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Old 03-08-2015, 09:43 PM   #431 (permalink)
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Well I've heard some of the Cars' material, but not all their albums all the way through. I have everything from them but I've only really listened to Heartbeat City, Door to door and the poor and disappointing comeback album Move like this. I loved Ben Orr's solo album though, and did a feature a few years back on Rik Ocasek. Is the debut considered a classic? I'll think about it certainly.
My personal favourites are Candy-O and Heartbeat City, but the debut is an essential and classic New Wave album.
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Old 03-09-2015, 05:30 AM   #432 (permalink)
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Well I've heard some of the Cars' material, but not all their albums all the way through. I have everything from them but I've only really listened to Heartbeat City, Door to door and the poor and disappointing comeback album Move like this. I loved Ben Orr's solo album though, and did a feature a few years back on Rik Ocasek. Is the debut considered a classic? I'll think about it certainly.
I'm shocked at you I thought you knew their whole discography. Their debut is considered "The American New-Wave classic" by a number of sources, something I completely agree with, the b-side of that album is simply timeless.
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Old 03-27-2015, 07:59 PM   #433 (permalink)
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Title: The Cars
Artiste: The Cars
Year: 1978
Chronological position: Debut album
Previous experience of this artiste?: Heartbeat City, Door to door, Move like this plus the Greatest Hits compilation
Why is this considered a classic? Their greatest hits were on it, it introduced the world to the band and a new sound, and it sold over a million copies within a year.

My thoughts
One minute (or thereabouts in) ---- Good, great, bad, meh, still waiting or other? Great
One track in --- Great
Halfway through --- Great
Finished --- Great

Comments: Well even though Unknown Soldier wants to disown me and tar and feather me for not having heard this album, I have heard most of it through the compilations and singles, so tracks like “My best friend's girlfriend”, “Just what I needed” and Good times roll” are all well known and liked by me. Love the Queen-like chorus on the opener, possibly thanks to their producer having come from working with that band earlier. Funnily enough, they're described as a new-wave band; I would never have thought that. To me they were just an AOR or rock act. I guess the amount of synthesisers and effects contributed to that tag. Still, I wouldn't have put them in the same arena as Cabaret Voltaire, Flock of Seagulls or any of that lot.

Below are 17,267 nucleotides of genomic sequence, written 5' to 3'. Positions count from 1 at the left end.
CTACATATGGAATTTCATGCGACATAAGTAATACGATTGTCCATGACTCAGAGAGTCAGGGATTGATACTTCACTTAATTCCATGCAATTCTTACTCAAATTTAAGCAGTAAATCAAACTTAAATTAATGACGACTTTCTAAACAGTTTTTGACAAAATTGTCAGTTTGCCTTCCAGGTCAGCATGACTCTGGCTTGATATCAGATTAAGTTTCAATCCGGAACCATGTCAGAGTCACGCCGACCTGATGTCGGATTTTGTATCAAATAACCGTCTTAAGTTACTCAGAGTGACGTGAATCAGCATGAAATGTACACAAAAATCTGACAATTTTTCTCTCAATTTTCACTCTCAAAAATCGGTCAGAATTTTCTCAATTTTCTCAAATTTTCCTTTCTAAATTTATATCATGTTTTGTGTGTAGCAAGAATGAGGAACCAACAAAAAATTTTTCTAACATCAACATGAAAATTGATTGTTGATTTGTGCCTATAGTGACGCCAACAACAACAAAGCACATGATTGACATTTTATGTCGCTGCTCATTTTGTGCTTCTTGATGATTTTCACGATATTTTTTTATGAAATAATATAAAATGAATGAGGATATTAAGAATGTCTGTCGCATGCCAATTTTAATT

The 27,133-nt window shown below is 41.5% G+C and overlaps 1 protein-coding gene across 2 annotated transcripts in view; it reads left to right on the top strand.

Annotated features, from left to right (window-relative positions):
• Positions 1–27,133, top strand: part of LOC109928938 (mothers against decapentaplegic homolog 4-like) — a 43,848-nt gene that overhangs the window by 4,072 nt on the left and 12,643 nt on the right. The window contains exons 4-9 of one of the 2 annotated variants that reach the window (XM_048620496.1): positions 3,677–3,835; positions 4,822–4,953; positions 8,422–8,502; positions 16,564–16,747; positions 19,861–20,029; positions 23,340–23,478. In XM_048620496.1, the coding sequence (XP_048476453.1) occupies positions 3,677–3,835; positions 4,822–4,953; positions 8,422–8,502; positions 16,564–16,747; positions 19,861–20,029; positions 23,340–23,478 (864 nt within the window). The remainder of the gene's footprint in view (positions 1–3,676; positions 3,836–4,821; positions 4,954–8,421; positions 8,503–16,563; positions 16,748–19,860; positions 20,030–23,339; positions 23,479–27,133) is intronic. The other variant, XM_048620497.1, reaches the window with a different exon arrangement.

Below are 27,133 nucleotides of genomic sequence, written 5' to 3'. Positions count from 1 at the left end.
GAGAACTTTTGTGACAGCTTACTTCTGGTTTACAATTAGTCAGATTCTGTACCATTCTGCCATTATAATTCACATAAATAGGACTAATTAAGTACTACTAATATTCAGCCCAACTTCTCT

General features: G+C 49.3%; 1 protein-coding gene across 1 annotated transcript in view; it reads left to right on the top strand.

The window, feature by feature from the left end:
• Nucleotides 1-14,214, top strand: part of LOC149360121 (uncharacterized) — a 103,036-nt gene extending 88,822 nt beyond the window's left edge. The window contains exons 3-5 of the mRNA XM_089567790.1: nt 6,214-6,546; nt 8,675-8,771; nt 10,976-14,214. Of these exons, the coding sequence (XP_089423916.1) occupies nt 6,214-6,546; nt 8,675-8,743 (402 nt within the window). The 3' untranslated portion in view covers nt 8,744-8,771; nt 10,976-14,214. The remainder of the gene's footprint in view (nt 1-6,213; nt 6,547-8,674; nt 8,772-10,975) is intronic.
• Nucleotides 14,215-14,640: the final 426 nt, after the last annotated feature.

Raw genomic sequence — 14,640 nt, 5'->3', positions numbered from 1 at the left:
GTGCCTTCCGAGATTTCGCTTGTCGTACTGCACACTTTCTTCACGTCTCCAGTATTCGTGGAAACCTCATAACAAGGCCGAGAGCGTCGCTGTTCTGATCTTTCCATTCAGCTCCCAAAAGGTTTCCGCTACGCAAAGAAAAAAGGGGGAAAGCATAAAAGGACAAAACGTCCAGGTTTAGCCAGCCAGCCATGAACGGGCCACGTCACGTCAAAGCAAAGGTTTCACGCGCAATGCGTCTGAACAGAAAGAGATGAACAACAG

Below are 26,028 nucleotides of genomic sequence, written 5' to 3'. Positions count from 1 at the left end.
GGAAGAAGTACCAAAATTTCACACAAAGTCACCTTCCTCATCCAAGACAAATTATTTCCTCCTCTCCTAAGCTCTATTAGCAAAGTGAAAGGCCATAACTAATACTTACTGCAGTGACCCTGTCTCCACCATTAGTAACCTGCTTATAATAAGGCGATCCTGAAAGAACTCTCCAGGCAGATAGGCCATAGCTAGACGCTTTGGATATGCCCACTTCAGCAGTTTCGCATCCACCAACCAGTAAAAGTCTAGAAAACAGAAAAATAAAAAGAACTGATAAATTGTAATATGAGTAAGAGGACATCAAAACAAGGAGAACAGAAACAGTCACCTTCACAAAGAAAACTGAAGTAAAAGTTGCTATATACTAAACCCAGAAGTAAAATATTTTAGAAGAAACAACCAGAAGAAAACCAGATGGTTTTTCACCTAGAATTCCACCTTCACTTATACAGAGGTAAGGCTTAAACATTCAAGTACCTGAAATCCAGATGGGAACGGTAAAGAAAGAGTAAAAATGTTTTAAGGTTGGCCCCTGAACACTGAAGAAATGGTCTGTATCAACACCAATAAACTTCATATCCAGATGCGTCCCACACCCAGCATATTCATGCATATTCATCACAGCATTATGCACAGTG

I do however agree with the sleeve being very annoying; that woman couldn't close her stupid mouth? She looks like a cartoon, or as if she's totally high. Meh. I find the quality suddenly dipping though when “I'm in touch with your world” hits; it's just such a comedown after three powerful tracks. Maybe it was too much to expect that everything would be of the same calibre, but still, a bit disappointing that it dips so early. Perhaps it's just a blip. Well, “Dont'cha stop” sounds a bit like Martha and the Muffins' “Echo beach”, but it's a hell of a better song than the previous as it gets the tempo kicking again. As does “You're all I've got tonight”, really rocks along and again you can hear the Queen influence there but not so much that it seems like the Cars are ripping Freddie and Co. off.

“Bye bye love” is okay but I feel it's again lacking something, but “Moving in stereo” gets us back on track; kind of a dark, grindy feel to it with some cool effects. Probably the closest I would say they come to what I would think of as new wave. Closer then is another good rocker, kind of mid-paced and “All mixed up” takes us to the finish line. Interesting, and perhaps a brave decision, not to have a single ballad on the album. I know they made hits out of ballads later, so the fact that this album sold so well without one is quite impressive.

Favourite track(s): Good times roll, My best friend's girlfriend, Just what I needed, You're all I've got tonight, Moving in stereo, All mixed up
Least favourite track(s): I'm in touch with your world

Final impression --- I think the Cars were very lucky in that they had two ready-made, but entirely different, singers in Ben Orr and Ric Ocasek, Now there's only one of course, but back then you could get a great mix from the two of them swapping vocal duties. A great debut and it certainly pointed the way towards the bright lights that would eventually lead The Cars to their destination, Heartbeat City.

[i]Do I feel, at the end, A) I wish I had listened to this sooner
B) I'm sorry I bothered
C) I might end up liking this
D) Have to wait and see
E) Bit underwhelmed; was ok but a classic?
F) Definitely enjoyed it, but again would I consider it a classic?
G) Enjoyed this album just purely on its own merits
H) Glad I listened to it


That's a H I think and I rate it
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Old 03-28-2015, 04:35 AM   #434 (permalink)
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Well even though Unknown Soldier wants to disown me and tar and feather me for not having heard this album.
As you quite like it I won't now.